A confrontation, scuffle and a shooting. Bryan Mims takes us step-by-step through surveillance video of the Newton Grove shooting, at 4. — A man is in critical, but stable condition and the police chief is on administrative leave after a shooting in Newton Grove on Tuesday. At 4, Bryan Mims takes us through the surveillance video of the shooting, which you'll only see on WRAL-TV.
On TV at 6 : A new rental scam could cost you thousands. WRAL 5 On Your Side shows how to protect your money. — A local family got keys to a rental house, moved in -- then found out they were victims of a scam that cost them thousands. At 6 on WRAL, 5 On Your Side's Monica Laliberte shares how the scam works -- to keep others from being caught.
Published: 2008-09-13 10:10:35
Updated: 2008-09-13 10:10:35
Posted September 13, 2008 10:10 a.m. EDT
By Pam Dannelly
MIKE MOSS SAYS: Pam, On your first question, if you mean can a new hurricane spin off of an existing hurricane, that isn't a process that I'm familiar with ever having had happen. On the other hand, a decayed hurricane remnant can potentially re-develop as a new or revived system days later. For instance, in 2004 the extratropical remnants of Hurricane Ivan reached the northeastern U.S., then split into an upper-level disturbance that sped away through New England while the low-level circulation tracked southward off the east coast and re-developed into a tropical storm as it turned west across Florida. We've also seen this occur a few times with eastern Pacific storms that have weakened and then re-developed over the Atlantic side of Central America and vice versa, and also with occasional storms that dissipate over the Atlantic due to unfavorable wind shear or cool ocean waters, only to redevelop later under more favorable conditions.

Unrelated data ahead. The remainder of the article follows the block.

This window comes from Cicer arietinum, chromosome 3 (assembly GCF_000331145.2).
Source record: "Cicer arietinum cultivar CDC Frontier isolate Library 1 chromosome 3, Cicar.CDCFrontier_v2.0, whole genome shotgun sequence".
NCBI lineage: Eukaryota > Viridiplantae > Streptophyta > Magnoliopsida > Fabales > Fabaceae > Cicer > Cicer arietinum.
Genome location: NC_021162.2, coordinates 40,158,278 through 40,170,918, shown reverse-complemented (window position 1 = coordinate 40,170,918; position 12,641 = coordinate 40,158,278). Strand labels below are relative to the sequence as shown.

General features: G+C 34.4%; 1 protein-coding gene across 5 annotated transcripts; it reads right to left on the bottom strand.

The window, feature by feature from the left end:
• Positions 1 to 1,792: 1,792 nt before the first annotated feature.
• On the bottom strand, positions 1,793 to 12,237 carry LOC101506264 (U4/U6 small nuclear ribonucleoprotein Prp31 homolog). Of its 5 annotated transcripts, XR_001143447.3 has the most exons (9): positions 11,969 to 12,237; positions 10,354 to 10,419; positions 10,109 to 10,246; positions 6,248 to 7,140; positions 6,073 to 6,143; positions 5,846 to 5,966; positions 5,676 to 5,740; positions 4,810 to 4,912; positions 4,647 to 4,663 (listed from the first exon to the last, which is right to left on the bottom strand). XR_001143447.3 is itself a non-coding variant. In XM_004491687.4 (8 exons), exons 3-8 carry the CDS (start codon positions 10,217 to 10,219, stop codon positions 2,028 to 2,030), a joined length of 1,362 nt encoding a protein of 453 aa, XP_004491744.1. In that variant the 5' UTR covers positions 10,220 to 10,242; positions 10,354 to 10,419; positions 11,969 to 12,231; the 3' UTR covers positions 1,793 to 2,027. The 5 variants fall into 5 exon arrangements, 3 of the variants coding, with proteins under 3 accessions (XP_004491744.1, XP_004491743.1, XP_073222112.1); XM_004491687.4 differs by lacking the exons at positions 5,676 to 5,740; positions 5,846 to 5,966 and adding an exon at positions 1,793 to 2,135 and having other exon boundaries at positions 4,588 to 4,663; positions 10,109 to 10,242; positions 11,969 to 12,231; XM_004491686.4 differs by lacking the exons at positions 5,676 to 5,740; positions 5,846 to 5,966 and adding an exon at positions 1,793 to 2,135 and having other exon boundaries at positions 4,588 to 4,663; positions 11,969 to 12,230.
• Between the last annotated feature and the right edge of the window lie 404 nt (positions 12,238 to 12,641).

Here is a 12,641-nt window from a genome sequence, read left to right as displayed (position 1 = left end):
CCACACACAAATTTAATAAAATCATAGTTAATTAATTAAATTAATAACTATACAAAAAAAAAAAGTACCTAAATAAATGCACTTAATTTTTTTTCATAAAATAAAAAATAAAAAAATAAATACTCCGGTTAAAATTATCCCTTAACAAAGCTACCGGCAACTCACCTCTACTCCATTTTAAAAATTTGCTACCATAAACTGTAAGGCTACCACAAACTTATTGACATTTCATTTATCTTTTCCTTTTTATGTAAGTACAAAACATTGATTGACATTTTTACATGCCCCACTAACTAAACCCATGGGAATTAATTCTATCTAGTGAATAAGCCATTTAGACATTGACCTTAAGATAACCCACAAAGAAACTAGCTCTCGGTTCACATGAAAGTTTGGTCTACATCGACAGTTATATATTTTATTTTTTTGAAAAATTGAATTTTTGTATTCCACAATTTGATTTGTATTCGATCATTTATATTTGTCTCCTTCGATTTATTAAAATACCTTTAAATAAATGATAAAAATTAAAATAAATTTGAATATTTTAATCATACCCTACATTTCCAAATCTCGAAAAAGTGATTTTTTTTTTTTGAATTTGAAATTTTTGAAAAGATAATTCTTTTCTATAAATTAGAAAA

Hurricanes don't really "draft" one another, if you're thinking in terms of auto, bicycle, or mid-distance track & field races. In fact, it can be bad for a storm to follow along the same path as a previous storm too closely, in part because the first storm often churns up the ocean surface in a way that brings cooler water to the top, thus limiting the available heat energy to be drawn upon by the second storm.
As for the question about merging, when two tropical cyclones close within about 900 miles, they sometimes exhibit something called the Fujiwhara effect, which involves the two systems beginning to "dance" around one another, effectively orbiting a common centerpoint, and somtimes interfering with the organization (low level inflow, upper level outflow, etc) of each other. Rarely, a stronger storm may heavily disrupt the organization of a weaker one, with the less intense system eventually absorbed into the circulation of the other. An example of this occurred in 1995 when Hurricane Iris was approached by Tropical Storm Karen. Following a brief Fujiwhara interaction, Karen was absorbed into Iris on September 3rd.